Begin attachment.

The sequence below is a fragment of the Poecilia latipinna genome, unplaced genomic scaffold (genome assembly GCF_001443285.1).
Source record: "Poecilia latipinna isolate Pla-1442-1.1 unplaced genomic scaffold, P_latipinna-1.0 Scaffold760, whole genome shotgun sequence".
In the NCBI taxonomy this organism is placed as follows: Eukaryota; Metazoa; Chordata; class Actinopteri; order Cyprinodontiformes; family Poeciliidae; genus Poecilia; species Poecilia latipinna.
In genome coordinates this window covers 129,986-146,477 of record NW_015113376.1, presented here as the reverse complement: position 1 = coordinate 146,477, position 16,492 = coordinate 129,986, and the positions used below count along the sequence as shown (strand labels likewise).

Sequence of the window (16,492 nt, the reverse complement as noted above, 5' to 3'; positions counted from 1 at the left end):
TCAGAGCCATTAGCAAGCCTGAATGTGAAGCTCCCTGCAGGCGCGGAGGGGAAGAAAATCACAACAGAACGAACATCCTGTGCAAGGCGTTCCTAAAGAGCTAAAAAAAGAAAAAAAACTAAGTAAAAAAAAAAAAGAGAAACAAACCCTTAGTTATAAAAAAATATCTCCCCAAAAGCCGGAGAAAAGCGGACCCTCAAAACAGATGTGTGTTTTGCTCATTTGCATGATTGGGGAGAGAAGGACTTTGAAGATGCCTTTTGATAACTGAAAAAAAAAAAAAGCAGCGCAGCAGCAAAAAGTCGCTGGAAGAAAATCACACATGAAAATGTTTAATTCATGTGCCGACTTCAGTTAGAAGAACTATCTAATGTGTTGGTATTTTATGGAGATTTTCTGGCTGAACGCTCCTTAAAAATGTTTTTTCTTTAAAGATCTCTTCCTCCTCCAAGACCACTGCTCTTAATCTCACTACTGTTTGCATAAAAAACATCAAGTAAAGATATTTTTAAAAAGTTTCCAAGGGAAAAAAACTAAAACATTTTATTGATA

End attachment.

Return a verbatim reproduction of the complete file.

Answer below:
The sequence below is a fragment of the Poecilia latipinna genome, unplaced genomic scaffold (genome assembly GCF_001443285.1).
Source record: "Poecilia latipinna isolate Pla-1442-1.1 unplaced genomic scaffold, P_latipinna-1.0 Scaffold760, whole genome shotgun sequence".
In the NCBI taxonomy this organism is placed as follows: Eukaryota; Metazoa; Chordata; class Actinopteri; order Cyprinodontiformes; family Poeciliidae; genus Poecilia; species Poecilia latipinna.
In genome coordinates this window covers 129,986-146,477 of record NW_015113376.1, presented here as the reverse complement: position 1 = coordinate 146,477, position 16,492 = coordinate 129,986, and the positions used below count along the sequence as shown (strand labels likewise).

Sequence of the window (16,492 nt, the reverse complement as noted above, 5' to 3'; positions counted from 1 at the left end):
TCAGAGCCATTAGCAAGCCTGAATGTGAAGCTCCCTGCAGGCGCGGAGGGGAAGAAAATCACAACAGAACGAACATCCTGTGCAAGGCGTTCCTAAAGAGCTAAAAAAAGAAAAAAAACTAAGTAAAAAAAAAAAAGAGAAACAAACCCTTAGTTATAAAAAAATATCTCCCCAAAAGCCGGAGAAAAGCGGACCCTCAAAACAGATGTGTGTTTTGCTCATTTGCATGATTGGGGAGAGAAGGACTTTGAAGATGCCTTTTGATAACTGAAAAAAAAAAAAAGCAGCGCAGCAGCAAAAAGTCGCTGGAAGAAAATCACACATGAAAATGTTTAATTCATGTGCCGACTTCAGTTAGAAGAACTATCTAATGTGTTGGTATTTTATGGAGATTTTCTGGCTGAACGCTCCTTAAAAATGTTTTTTCTTTAAAGATCTCTTCCTCCTCCAAGACCACTGCTCTTAATCTCACTACTGTTTGCATAAAAAACATCAAGTAAAGATATTTTTAAAAAGTTTCCAAGGGAAAAAAACTAAAACATTTTATTGATA